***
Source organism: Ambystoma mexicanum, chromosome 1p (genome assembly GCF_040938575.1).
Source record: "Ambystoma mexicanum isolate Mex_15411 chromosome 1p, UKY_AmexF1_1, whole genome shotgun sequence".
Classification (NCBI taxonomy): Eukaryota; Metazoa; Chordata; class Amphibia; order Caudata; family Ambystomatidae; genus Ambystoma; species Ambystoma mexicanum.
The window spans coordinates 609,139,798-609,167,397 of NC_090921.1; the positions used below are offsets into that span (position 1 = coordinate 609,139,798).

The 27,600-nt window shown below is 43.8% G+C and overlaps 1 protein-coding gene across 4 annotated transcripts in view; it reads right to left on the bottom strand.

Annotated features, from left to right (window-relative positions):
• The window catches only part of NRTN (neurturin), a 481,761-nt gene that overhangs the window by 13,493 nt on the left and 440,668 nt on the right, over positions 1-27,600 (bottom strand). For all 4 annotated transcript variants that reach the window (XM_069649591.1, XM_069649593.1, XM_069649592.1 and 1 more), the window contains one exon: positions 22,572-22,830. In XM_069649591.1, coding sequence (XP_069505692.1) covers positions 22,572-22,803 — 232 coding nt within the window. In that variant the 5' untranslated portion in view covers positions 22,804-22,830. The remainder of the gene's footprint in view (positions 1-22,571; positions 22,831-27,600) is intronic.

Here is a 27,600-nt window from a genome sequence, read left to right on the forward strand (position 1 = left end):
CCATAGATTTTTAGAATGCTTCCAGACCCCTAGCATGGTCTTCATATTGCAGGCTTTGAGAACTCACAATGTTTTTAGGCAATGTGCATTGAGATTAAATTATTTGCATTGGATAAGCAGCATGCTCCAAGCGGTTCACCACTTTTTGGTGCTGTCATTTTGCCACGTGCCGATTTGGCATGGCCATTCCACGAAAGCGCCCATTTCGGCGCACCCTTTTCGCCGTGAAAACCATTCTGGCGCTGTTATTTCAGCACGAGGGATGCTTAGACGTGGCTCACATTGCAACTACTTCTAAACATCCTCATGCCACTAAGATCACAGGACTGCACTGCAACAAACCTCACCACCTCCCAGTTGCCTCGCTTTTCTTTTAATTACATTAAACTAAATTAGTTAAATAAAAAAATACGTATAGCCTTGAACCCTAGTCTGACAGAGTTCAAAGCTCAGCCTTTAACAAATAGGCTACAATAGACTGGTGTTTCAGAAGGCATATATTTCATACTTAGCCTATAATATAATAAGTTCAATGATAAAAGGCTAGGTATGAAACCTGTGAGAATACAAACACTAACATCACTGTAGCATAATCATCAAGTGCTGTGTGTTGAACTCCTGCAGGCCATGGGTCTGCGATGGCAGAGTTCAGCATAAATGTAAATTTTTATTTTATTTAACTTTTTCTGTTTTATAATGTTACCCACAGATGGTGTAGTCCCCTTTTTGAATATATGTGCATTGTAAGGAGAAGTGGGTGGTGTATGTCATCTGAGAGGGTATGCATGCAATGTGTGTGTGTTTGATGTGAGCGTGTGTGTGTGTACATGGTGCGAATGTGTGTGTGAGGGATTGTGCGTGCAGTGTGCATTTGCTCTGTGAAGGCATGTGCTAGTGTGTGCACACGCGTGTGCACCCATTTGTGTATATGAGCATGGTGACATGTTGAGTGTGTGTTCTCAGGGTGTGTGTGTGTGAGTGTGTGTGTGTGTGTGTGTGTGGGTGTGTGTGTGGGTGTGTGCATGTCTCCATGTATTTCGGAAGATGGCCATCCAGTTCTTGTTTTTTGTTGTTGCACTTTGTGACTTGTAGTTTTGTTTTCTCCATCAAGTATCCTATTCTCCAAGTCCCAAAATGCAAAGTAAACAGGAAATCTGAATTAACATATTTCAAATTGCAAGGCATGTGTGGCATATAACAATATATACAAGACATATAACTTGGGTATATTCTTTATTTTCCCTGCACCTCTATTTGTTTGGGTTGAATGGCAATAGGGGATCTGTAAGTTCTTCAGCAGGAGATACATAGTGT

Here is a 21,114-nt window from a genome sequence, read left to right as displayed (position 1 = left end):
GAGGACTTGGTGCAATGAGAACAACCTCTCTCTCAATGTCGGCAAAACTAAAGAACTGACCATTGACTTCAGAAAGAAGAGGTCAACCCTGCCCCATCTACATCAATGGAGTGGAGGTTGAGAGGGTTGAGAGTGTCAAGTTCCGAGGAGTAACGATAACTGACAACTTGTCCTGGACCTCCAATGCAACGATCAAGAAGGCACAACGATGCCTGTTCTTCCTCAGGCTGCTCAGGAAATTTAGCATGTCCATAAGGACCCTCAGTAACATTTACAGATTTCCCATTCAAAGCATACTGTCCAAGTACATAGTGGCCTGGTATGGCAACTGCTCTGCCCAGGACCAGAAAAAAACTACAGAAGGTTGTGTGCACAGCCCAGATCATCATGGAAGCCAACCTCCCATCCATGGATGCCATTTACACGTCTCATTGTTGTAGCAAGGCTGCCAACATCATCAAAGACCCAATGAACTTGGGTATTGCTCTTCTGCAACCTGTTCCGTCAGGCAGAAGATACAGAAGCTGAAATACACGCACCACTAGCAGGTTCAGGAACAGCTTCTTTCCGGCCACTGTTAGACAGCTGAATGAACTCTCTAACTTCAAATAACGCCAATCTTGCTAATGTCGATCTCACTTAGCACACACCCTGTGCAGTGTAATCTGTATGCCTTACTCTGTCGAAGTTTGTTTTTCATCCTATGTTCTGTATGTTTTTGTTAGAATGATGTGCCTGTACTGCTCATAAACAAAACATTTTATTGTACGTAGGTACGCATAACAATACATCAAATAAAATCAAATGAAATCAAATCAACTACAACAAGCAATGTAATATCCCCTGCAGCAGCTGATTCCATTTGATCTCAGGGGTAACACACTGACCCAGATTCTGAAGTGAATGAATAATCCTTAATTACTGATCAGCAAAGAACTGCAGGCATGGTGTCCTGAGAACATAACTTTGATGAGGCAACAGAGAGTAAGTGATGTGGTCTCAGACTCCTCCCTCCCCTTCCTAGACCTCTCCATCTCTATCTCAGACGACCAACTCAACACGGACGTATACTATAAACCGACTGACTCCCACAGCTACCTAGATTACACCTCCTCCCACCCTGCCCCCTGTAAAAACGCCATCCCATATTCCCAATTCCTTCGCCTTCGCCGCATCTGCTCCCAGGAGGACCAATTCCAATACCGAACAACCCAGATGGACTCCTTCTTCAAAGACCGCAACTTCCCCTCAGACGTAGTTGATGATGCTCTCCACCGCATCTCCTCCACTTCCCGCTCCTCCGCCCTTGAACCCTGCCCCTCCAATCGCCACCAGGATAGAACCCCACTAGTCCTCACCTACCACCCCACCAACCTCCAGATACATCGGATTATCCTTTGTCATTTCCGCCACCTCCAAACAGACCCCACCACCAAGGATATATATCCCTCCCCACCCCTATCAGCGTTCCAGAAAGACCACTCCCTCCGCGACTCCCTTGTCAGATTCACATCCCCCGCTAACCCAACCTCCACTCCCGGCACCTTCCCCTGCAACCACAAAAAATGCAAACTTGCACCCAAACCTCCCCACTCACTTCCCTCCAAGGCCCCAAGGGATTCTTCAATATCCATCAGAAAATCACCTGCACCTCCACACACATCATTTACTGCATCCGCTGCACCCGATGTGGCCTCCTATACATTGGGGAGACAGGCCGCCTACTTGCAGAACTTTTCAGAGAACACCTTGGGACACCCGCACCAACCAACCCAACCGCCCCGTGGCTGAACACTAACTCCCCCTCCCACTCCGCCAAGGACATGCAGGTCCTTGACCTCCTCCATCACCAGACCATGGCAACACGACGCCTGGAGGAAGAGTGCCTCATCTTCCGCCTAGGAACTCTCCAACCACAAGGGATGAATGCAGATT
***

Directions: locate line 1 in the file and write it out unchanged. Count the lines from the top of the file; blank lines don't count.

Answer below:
Source organism: Ambystoma mexicanum, chromosome 1p (genome assembly GCF_040938575.1).